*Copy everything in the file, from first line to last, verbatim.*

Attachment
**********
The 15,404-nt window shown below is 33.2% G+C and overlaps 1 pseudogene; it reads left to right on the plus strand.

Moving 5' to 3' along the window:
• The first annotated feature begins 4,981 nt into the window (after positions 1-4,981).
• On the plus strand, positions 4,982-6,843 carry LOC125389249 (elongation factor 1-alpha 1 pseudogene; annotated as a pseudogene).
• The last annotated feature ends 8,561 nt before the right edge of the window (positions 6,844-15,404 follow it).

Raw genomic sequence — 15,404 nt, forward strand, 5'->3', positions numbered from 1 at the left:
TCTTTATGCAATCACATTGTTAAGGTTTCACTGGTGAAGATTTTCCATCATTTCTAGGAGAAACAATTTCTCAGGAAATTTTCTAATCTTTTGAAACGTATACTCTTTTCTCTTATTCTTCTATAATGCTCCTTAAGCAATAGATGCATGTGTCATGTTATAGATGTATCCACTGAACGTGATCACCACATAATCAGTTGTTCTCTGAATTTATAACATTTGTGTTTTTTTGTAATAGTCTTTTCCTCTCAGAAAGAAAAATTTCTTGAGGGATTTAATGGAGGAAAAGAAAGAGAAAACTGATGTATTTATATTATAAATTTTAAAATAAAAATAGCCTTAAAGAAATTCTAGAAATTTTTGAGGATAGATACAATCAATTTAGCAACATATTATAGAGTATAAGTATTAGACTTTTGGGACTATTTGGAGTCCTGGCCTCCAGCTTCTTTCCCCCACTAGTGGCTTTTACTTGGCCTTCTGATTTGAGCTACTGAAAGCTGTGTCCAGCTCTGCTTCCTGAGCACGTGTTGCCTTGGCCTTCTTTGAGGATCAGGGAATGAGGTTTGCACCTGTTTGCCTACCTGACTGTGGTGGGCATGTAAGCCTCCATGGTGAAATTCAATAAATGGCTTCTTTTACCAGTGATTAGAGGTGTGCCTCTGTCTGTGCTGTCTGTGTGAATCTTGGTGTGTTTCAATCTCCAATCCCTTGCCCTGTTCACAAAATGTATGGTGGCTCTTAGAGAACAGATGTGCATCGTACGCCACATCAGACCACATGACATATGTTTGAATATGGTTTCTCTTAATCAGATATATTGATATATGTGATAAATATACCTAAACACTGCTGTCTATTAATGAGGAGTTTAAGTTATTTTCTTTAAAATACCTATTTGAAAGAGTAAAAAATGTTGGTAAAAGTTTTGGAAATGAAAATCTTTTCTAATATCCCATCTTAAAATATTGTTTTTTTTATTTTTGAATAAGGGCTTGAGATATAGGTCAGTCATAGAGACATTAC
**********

The 15,404-nt window shown below is 33.2% G+C and overlaps 1 pseudogene; it reads left to right on the plus strand.

Moving 5' to 3' along the window:
• The first annotated feature begins 4,981 nt into the window (after positions 1-4,981).
• On the plus strand, positions 4,982-6,843 carry LOC125389249 (elongation factor 1-alpha 1 pseudogene; annotated as a pseudogene).
• The last annotated feature ends 8,561 nt before the right edge of the window (positions 6,844-15,404 follow it).

Raw genomic sequence — 15,404 nt, forward strand, 5'->3', positions numbered from 1 at the left:
TCTTTATGCAATCACATTGTTAAGGTTTCACTGGTGAAGATTTTCCATCATTTCTAGGAGAAACAATTTCTCAGGAAATTTTCTAATCTTTTGAAACGTATACTCTTTTCTCTTATTCTTCTATAATGCTCCTTAAGCAATAGATGCATGTGTCATGTTATAGATGTATCCACTGAACGTGATCACCACATAATCAGTTGTTCTCTGAATTTATAACATTTGTGTTTTTTTGTAATAGTCTTTTCCTCTCAGAAAGAAAAATTTCTTGAGGGATTTAATGGAGGAAAAGAAAGAGAAAACTGATGTATTTATATTATAAATTTTAAAATAAAAATAGCCTTAAAGAAATTCTAGAAATTTTTGAGGATAGATACAATCAATTTAGCAACATATTATAGAGTATAAGTATTAGACTTTTGGGACTATTTGGAGTCCTGGCCTCCAGCTTCTTTCCCCCACTAGTGGCTTTTACTTGGCCTTCTGATTTGAGCTACTGAAAGCTGTGTCCAGCTCTGCTTCCTGAGCACGTGTTGCCTTGGCCTTCTTTGAGGATCAGGGAATGAGGTTTGCACCTGTTTGCCTACCTGACTGTGGTGGGCATGTAAGCCTCCATGGTGAAATTCAATAAATGGCTTCTTTTACCAGTGATTAGAGGTGTGCCTCTGTCTGTGCTGTCTGTGTGAATCTTGGTGTGTTTCAATCTCCAATCCCTTGCCCTGTTCACAAAATGTATGGTGGCTCTTAGAGAACAGATGTGCATCGTACGCCACATCAGACCACATGACATATGTTTGAATATGGTTTCTCTTAATCAGATATATTGATATATGTGATAAATATACCTAAACACTGCTGTCTATTAATGAGGAGTTTAAGTTATTTTCTTTAAAATACCTATTTGAAAGAGTAAAAAATGTTGGTAAAAGTTTTGGAAATGAAAATCTTTTCTAATATCCCATCTTAAAATATTGTTTTTTTTATTTTTGAATAAGGGCTTGAGATATAGGTCAGTCATAGAGACATTAC